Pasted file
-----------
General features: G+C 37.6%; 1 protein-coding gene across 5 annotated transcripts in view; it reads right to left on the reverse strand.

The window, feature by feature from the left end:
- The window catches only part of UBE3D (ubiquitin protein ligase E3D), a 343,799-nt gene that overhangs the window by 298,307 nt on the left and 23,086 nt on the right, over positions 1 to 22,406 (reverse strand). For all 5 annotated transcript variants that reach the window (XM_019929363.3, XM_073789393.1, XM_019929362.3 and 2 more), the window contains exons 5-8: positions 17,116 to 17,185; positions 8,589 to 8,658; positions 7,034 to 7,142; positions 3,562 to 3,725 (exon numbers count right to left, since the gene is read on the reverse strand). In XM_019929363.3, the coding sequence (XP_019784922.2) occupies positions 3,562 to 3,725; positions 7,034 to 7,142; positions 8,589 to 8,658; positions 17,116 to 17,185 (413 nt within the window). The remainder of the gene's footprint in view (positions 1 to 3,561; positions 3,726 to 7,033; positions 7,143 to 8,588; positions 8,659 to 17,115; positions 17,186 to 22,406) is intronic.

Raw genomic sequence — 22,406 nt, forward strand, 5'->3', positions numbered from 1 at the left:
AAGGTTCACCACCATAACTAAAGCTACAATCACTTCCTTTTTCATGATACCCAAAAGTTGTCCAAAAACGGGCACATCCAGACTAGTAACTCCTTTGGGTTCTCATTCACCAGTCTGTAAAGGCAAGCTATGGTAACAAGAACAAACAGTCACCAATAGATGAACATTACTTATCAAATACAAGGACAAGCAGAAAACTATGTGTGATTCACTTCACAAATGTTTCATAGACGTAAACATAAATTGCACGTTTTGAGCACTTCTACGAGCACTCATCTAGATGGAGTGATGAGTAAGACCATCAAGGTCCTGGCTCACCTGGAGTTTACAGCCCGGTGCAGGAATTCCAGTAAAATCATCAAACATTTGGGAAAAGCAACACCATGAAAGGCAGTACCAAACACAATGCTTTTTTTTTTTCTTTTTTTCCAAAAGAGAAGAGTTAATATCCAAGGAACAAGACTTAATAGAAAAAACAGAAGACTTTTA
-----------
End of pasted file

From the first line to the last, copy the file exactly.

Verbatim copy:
General features: G+C 37.6%; 1 protein-coding gene across 5 annotated transcripts in view; it reads right to left on the reverse strand.

The window, feature by feature from the left end:
- The window catches only part of UBE3D (ubiquitin protein ligase E3D), a 343,799-nt gene that overhangs the window by 298,307 nt on the left and 23,086 nt on the right, over positions 1 to 22,406 (reverse strand). For all 5 annotated transcript variants that reach the window (XM_019929363.3, XM_073789393.1, XM_019929362.3 and 2 more), the window contains exons 5-8: positions 17,116 to 17,185; positions 8,589 to 8,658; positions 7,034 to 7,142; positions 3,562 to 3,725 (exon numbers count right to left, since the gene is read on the reverse strand). In XM_019929363.3, the coding sequence (XP_019784922.2) occupies positions 3,562 to 3,725; positions 7,034 to 7,142; positions 8,589 to 8,658; positions 17,116 to 17,185 (413 nt within the window). The remainder of the gene's footprint in view (positions 1 to 3,561; positions 3,726 to 7,033; positions 7,143 to 8,588; positions 8,659 to 17,115; positions 17,186 to 22,406) is intronic.

Raw genomic sequence — 22,406 nt, forward strand, 5'->3', positions numbered from 1 at the left:
AAGGTTCACCACCATAACTAAAGCTACAATCACTTCCTTTTTCATGATACCCAAAAGTTGTCCAAAAACGGGCACATCCAGACTAGTAACTCCTTTGGGTTCTCATTCACCAGTCTGTAAAGGCAAGCTATGGTAACAAGAACAAACAGTCACCAATAGATGAACATTACTTATCAAATACAAGGACAAGCAGAAAACTATGTGTGATTCACTTCACAAATGTTTCATAGACGTAAACATAAATTGCACGTTTTGAGCACTTCTACGAGCACTCATCTAGATGGAGTGATGAGTAAGACCATCAAGGTCCTGGCTCACCTGGAGTTTACAGCCCGGTGCAGGAATTCCAGTAAAATCATCAAACATTTGGGAAAAGCAACACCATGAAAGGCAGTACCAAACACAATGCTTTTTTTTTTTCTTTTTTTCCAAAAGAGAAGAGTTAATATCCAAGGAACAAGACTTAATAGAAAAAACAGAAGACTTTTA